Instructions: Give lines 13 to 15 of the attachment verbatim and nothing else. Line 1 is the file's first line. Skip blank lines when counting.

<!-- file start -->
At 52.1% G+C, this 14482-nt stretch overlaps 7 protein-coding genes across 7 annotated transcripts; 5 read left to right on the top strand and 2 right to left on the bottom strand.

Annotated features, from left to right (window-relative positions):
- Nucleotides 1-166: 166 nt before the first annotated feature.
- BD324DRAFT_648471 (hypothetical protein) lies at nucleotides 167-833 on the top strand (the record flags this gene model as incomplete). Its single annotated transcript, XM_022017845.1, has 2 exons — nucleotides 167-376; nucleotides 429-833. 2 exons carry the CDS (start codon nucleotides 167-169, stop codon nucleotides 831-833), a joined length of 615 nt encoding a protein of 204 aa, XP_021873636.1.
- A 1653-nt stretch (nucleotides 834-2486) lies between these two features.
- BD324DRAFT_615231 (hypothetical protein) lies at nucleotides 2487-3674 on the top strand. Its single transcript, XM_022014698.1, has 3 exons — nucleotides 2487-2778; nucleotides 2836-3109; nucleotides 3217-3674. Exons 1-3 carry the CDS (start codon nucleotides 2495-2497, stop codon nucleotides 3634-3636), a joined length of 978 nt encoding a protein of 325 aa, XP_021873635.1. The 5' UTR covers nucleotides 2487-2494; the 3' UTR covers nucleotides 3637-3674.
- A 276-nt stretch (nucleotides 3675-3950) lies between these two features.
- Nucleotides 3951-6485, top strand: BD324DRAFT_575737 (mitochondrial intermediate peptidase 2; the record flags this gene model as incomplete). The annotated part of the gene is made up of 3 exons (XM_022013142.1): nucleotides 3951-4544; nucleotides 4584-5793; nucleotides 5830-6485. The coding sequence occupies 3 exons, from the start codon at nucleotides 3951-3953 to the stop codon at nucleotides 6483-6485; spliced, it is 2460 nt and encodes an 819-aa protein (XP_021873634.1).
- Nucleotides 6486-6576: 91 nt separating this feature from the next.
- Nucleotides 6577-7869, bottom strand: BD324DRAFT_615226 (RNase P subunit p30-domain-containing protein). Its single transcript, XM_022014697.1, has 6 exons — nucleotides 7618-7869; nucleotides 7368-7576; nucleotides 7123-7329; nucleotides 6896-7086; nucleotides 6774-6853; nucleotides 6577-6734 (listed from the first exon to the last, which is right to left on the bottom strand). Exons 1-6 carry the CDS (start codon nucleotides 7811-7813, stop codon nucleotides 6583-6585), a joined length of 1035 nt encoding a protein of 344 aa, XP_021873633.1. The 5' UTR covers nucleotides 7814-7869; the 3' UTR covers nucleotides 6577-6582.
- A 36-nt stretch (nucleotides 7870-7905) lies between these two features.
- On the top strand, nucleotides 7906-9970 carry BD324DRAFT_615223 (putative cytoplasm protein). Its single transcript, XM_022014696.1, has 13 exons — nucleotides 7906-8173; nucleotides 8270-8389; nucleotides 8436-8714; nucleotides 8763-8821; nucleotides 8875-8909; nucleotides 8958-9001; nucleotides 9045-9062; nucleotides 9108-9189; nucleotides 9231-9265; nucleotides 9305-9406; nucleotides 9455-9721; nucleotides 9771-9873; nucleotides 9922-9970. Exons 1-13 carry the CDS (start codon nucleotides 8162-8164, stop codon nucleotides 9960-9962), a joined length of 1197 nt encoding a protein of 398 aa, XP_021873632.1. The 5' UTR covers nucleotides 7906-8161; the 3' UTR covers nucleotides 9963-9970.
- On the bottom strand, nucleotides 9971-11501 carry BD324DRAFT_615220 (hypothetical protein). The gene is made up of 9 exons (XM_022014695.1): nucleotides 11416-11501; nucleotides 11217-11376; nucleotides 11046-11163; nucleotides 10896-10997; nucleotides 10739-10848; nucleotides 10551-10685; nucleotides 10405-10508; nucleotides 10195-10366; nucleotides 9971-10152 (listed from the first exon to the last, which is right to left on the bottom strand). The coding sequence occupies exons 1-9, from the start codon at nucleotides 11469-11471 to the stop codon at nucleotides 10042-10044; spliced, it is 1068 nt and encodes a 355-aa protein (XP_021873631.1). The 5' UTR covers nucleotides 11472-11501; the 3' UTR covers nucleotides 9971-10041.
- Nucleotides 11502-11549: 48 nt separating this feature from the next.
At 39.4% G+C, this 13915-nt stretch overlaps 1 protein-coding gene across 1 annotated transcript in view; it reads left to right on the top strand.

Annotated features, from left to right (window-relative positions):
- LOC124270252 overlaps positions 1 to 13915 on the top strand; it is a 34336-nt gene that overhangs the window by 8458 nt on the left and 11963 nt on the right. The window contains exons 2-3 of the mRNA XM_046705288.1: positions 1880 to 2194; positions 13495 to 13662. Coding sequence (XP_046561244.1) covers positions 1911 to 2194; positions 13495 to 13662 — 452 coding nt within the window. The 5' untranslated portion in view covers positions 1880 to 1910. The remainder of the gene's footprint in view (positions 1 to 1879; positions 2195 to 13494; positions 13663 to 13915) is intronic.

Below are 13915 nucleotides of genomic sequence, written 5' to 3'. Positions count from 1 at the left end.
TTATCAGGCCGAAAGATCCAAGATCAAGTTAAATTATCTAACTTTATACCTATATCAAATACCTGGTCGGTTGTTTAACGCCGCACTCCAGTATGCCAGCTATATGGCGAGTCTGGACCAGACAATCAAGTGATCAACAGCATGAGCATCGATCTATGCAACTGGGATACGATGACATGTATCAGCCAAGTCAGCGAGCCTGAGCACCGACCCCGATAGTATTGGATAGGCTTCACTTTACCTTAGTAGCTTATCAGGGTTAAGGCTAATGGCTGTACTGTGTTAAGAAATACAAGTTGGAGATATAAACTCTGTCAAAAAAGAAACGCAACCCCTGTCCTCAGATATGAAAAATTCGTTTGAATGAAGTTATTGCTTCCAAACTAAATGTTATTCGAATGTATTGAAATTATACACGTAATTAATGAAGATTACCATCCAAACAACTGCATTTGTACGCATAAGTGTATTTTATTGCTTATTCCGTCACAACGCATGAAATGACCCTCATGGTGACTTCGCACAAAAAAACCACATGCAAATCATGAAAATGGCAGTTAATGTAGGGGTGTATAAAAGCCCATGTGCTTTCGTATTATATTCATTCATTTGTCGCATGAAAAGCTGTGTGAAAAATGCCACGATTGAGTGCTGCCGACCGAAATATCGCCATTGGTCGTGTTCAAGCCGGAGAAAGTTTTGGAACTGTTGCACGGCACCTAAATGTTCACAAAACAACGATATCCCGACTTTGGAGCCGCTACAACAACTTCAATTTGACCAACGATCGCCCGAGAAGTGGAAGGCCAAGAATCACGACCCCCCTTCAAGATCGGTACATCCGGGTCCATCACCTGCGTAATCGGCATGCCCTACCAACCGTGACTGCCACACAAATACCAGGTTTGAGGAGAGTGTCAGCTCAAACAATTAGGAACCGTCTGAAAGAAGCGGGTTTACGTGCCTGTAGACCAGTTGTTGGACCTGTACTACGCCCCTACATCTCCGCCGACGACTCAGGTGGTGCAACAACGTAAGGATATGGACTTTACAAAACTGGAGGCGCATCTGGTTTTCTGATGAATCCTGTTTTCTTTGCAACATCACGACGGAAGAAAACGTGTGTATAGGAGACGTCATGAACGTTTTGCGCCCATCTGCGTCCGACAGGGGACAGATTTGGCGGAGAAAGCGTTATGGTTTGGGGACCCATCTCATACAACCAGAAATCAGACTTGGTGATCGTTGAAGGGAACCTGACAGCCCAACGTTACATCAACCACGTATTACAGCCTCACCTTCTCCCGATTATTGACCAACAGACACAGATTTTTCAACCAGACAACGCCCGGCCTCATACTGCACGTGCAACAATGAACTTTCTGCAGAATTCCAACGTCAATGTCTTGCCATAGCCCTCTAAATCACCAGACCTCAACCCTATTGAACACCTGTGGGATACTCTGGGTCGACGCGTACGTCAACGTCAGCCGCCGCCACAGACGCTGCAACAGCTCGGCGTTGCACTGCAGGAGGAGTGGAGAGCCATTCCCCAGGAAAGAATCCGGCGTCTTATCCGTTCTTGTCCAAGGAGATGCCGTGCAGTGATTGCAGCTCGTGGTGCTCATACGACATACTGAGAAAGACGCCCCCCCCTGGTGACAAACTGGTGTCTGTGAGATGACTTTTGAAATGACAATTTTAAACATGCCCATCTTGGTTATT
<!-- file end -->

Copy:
- On the bottom strand, nucleotides 9971-11501 carry BD324DRAFT_615220 (hypothetical protein). The gene is made up of 9 exons (XM_022014695.1): nucleotides 11416-11501; nucleotides 11217-11376; nucleotides 11046-11163; nucleotides 10896-10997; nucleotides 10739-10848; nucleotides 10551-10685; nucleotides 10405-10508; nucleotides 10195-10366; nucleotides 9971-10152 (listed from the first exon to the last, which is right to left on the bottom strand). The coding sequence occupies exons 1-9, from the start codon at nucleotides 11469-11471 to the stop codon at nucleotides 10042-10044; spliced, it is 1068 nt and encodes a 355-aa protein (XP_021873631.1). The 5' UTR covers nucleotides 11472-11501; the 3' UTR covers nucleotides 9971-10041.
- Nucleotides 11502-11549: 48 nt separating this feature from the next.
At 39.4% G+C, this 13915-nt stretch overlaps 1 protein-coding gene across 1 annotated transcript in view; it reads left to right on the top strand.